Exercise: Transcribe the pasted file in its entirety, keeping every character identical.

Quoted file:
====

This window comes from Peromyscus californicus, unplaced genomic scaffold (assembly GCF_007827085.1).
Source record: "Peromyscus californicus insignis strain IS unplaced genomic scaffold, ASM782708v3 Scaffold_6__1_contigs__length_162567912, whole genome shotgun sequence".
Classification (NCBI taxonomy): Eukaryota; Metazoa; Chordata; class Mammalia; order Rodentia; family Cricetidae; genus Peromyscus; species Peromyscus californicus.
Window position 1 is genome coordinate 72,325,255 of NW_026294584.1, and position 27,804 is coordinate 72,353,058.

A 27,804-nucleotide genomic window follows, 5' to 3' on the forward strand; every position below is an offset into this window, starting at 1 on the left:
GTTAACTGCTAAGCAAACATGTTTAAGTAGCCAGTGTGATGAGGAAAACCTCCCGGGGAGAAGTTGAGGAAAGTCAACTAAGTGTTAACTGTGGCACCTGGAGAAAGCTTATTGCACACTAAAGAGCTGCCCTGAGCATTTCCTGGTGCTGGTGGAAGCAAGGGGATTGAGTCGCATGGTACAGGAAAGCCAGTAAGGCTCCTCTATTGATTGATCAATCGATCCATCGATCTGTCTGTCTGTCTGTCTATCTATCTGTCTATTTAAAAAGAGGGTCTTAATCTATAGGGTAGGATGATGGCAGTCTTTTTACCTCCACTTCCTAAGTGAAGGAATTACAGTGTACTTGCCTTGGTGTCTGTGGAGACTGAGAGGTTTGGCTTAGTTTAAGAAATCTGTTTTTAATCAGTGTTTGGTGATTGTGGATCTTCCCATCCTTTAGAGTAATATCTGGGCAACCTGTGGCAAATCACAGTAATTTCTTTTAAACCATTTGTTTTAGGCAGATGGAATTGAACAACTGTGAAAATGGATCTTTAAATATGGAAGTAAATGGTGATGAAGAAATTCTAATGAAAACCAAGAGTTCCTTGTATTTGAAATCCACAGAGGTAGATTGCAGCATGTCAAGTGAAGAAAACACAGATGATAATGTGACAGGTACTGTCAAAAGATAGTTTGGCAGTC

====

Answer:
This window comes from Peromyscus californicus, unplaced genomic scaffold (assembly GCF_007827085.1).
Source record: "Peromyscus californicus insignis strain IS unplaced genomic scaffold, ASM782708v3 Scaffold_6__1_contigs__length_162567912, whole genome shotgun sequence".
Classification (NCBI taxonomy): Eukaryota; Metazoa; Chordata; class Mammalia; order Rodentia; family Cricetidae; genus Peromyscus; species Peromyscus californicus.
Window position 1 is genome coordinate 72,325,255 of NW_026294584.1, and position 27,804 is coordinate 72,353,058.

A 27,804-nucleotide genomic window follows, 5' to 3' on the forward strand; every position below is an offset into this window, starting at 1 on the left:
GTTAACTGCTAAGCAAACATGTTTAAGTAGCCAGTGTGATGAGGAAAACCTCCCGGGGAGAAGTTGAGGAAAGTCAACTAAGTGTTAACTGTGGCACCTGGAGAAAGCTTATTGCACACTAAAGAGCTGCCCTGAGCATTTCCTGGTGCTGGTGGAAGCAAGGGGATTGAGTCGCATGGTACAGGAAAGCCAGTAAGGCTCCTCTATTGATTGATCAATCGATCCATCGATCTGTCTGTCTGTCTGTCTATCTATCTGTCTATTTAAAAAGAGGGTCTTAATCTATAGGGTAGGATGATGGCAGTCTTTTTACCTCCACTTCCTAAGTGAAGGAATTACAGTGTACTTGCCTTGGTGTCTGTGGAGACTGAGAGGTTTGGCTTAGTTTAAGAAATCTGTTTTTAATCAGTGTTTGGTGATTGTGGATCTTCCCATCCTTTAGAGTAATATCTGGGCAACCTGTGGCAAATCACAGTAATTTCTTTTAAACCATTTGTTTTAGGCAGATGGAATTGAACAACTGTGAAAATGGATCTTTAAATATGGAAGTAAATGGTGATGAAGAAATTCTAATGAAAACCAAGAGTTCCTTGTATTTGAAATCCACAGAGGTAGATTGCAGCATGTCAAGTGAAGAAAACACAGATGATAATGTGACAGGTACTGTCAAAAGATAGTTTGGCAGTC